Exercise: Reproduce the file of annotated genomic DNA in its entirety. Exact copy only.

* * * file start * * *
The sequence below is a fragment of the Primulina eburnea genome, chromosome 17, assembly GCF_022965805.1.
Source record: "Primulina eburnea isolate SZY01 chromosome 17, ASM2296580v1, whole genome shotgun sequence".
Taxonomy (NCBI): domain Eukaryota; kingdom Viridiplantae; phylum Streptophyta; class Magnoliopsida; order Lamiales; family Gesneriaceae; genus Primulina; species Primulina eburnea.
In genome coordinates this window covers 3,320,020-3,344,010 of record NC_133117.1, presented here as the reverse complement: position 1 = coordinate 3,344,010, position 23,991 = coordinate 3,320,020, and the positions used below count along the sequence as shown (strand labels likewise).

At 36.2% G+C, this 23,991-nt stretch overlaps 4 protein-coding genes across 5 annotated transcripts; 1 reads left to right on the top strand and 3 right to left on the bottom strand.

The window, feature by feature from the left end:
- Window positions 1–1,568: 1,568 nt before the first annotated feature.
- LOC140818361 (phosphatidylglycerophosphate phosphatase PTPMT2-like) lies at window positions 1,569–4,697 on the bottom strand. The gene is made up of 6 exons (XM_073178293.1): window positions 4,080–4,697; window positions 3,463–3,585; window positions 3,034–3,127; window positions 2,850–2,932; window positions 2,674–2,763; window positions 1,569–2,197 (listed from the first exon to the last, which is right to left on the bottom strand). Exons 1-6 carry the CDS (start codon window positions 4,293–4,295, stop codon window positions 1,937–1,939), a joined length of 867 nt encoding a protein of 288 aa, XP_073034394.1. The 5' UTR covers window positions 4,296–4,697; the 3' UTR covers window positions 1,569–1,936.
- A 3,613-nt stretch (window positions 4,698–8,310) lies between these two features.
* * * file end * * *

The sequence below is a fragment of the Primulina eburnea genome, chromosome 17, assembly GCF_022965805.1.
Source record: "Primulina eburnea isolate SZY01 chromosome 17, ASM2296580v1, whole genome shotgun sequence".
Taxonomy (NCBI): domain Eukaryota; kingdom Viridiplantae; phylum Streptophyta; class Magnoliopsida; order Lamiales; family Gesneriaceae; genus Primulina; species Primulina eburnea.
In genome coordinates this window covers 3,320,020-3,344,010 of record NC_133117.1, presented here as the reverse complement: position 1 = coordinate 3,344,010, position 23,991 = coordinate 3,320,020, and the positions used below count along the sequence as shown (strand labels likewise).

At 36.2% G+C, this 23,991-nt stretch overlaps 4 protein-coding genes across 5 annotated transcripts; 1 reads left to right on the top strand and 3 right to left on the bottom strand.

The window, feature by feature from the left end:
- Window positions 1–1,568: 1,568 nt before the first annotated feature.
- LOC140818361 (phosphatidylglycerophosphate phosphatase PTPMT2-like) lies at window positions 1,569–4,697 on the bottom strand. The gene is made up of 6 exons (XM_073178293.1): window positions 4,080–4,697; window positions 3,463–3,585; window positions 3,034–3,127; window positions 2,850–2,932; window positions 2,674–2,763; window positions 1,569–2,197 (listed from the first exon to the last, which is right to left on the bottom strand). Exons 1-6 carry the CDS (start codon window positions 4,293–4,295, stop codon window positions 1,937–1,939), a joined length of 867 nt encoding a protein of 288 aa, XP_073034394.1. The 5' UTR covers window positions 4,296–4,697; the 3' UTR covers window positions 1,569–1,936.
- A 3,613-nt stretch (window positions 4,698–8,310) lies between these two features.